But remember, low light doesn’t mean no light, and if you can’t get it enough natural sunlight, then you’ll need to supplement.

It’s a fantastic candidate for some badass terrarium lighting.

Its unique frilled texture looks wonderful when highlighted with artificial lighting. And, the good thing is, you can’t overdo it, so expect lots of growth.


Living up to its “fern” namesake, this plant thrives in environments with consistent moisture.

In fact, it’s pretty hard to overwater. Over-involved plant parents rejoice!

When kept as a houseplant, S. uncinata likes to be thoroughly soaked.

Like ferns, this plant needs watering more frequently than most of my tropical houseplants, so make sure you test the soil with your finger every couple of days to see if it needs a drink.

selaginella uncinata up close in hands
This textured plant will do best with consistent, regular watering.

Despite being a thirsty plant, in a terrarium, it’s still better to be overly cautious. Remember, it’s much easier to add water than remove it.


Thankfully, the Peacock Fern isn’t overly demanding when it comes to substrate choice.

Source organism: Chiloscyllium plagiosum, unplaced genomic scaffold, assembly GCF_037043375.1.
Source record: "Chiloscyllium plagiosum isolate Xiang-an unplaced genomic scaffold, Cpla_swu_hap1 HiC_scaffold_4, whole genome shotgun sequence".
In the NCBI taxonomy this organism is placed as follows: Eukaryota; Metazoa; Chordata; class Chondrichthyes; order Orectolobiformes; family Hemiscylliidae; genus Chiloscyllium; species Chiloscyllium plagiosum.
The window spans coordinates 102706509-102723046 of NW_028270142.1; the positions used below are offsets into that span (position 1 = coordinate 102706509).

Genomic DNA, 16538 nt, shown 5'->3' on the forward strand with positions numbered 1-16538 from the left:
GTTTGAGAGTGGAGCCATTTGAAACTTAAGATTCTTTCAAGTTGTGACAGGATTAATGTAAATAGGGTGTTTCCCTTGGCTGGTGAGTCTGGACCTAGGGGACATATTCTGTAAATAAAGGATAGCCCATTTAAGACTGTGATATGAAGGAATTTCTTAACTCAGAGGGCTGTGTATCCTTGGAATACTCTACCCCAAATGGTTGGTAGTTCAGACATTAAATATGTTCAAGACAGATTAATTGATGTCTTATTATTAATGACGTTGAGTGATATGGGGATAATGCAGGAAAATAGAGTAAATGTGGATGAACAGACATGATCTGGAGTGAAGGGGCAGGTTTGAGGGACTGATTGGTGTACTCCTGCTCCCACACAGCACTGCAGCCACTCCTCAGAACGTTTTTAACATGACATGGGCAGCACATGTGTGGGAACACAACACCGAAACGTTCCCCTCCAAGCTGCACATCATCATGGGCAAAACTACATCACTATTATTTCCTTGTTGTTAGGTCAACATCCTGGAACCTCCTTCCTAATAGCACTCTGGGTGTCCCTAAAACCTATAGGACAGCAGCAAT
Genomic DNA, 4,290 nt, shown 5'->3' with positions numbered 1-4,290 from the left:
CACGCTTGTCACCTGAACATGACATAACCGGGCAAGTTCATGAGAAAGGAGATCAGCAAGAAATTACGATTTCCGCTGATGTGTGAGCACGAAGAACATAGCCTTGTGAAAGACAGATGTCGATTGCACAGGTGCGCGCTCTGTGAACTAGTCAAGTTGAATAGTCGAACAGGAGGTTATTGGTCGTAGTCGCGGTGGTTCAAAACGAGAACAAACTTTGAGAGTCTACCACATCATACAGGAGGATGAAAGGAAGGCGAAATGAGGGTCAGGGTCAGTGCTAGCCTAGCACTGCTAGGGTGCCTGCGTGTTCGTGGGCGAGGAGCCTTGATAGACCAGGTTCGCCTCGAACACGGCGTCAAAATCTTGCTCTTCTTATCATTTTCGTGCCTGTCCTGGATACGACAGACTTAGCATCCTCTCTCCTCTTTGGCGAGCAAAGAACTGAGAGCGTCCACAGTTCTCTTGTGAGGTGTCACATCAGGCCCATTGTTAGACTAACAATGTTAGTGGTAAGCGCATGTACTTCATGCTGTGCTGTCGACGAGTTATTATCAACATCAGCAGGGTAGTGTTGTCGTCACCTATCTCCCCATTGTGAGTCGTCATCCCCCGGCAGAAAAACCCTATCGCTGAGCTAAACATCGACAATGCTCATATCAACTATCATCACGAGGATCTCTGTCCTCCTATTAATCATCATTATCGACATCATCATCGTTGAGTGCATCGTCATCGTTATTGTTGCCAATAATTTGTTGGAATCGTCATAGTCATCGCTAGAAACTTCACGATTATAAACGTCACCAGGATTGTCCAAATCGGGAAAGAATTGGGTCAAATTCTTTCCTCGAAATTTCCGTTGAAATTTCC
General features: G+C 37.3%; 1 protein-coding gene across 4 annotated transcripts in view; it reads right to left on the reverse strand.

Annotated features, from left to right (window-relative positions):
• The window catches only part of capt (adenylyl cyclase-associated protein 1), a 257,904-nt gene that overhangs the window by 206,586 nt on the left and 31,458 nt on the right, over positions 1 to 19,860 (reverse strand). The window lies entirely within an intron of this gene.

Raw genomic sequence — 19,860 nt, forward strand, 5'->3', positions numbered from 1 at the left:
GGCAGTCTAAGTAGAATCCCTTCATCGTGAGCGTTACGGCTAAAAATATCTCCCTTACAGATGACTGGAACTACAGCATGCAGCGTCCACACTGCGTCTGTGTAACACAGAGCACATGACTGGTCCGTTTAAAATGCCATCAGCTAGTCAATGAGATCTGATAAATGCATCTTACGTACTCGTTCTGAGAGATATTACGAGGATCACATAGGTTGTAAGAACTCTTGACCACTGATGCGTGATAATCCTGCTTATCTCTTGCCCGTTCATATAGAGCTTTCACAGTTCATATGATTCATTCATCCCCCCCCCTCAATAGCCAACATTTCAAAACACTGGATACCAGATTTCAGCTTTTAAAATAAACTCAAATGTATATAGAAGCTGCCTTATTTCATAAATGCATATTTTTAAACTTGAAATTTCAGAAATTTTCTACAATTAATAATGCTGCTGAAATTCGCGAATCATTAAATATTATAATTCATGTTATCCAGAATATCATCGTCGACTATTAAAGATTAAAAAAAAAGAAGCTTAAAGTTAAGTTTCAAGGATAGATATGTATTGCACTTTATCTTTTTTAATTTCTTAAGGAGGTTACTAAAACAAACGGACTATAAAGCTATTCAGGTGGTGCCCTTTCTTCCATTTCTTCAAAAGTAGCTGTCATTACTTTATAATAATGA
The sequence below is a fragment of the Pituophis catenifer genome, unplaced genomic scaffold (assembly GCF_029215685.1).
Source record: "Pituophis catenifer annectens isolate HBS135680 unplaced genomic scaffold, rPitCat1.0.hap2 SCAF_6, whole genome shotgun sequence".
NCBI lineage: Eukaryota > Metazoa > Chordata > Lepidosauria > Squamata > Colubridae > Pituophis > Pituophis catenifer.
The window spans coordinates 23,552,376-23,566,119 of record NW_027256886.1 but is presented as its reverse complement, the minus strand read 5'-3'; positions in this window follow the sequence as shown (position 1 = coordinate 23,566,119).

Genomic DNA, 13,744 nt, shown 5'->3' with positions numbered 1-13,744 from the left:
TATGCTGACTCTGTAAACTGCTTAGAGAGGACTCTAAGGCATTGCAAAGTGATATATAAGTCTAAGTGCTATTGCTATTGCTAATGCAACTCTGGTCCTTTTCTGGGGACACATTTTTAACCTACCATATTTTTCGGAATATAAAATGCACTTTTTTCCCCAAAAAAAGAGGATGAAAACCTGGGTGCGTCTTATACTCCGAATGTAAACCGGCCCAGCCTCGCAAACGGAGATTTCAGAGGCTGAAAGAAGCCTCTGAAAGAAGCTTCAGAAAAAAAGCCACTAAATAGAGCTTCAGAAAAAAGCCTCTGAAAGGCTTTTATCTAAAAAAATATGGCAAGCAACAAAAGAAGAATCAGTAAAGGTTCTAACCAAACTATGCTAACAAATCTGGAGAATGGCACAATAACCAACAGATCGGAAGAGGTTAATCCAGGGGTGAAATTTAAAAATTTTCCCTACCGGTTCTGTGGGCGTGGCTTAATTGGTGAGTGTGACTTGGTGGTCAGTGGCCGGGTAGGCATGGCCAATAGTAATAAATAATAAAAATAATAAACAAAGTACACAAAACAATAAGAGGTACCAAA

The only real requirement is that you’ll really need a substrate mix with good water retention, as it has such shallow roots.

To achieve this, use a high-quality base (like coco coir) and choose substrate supplements that boost drainage and retain moisture. Orchid bark, charcoal, and pumice are great options here, and remember to add a natural fertilizer like earthworm castings, too.

👉 Our signature terrarium substrate mix has all of the above!

Peacock fern in mossy tropical terrarium
The Peacock Fern will fare well in this mossy tropical terrarium.
watering selaginella uncinata with a spray bottle
I also grow my Selaginella uncinata in a tub of sphagnum moss, where it can easily root up and find moisture.

Temperature & Humidity

Honestly, in a terrarium environment, you’re unlikely to run into any problems with the Peacock Fern.

It is a versatile tropical plant, after all.

While it will appreciate as much warmth and humidity as you can give it, it’s actually surprisingly hardy and can tolerate a range of temperatures (so it’ll be comfortable in the home, too).

It would appreciate tropical highs of 80°F (26°C) and 90% humidity. 

selaginella uncinata on hardscape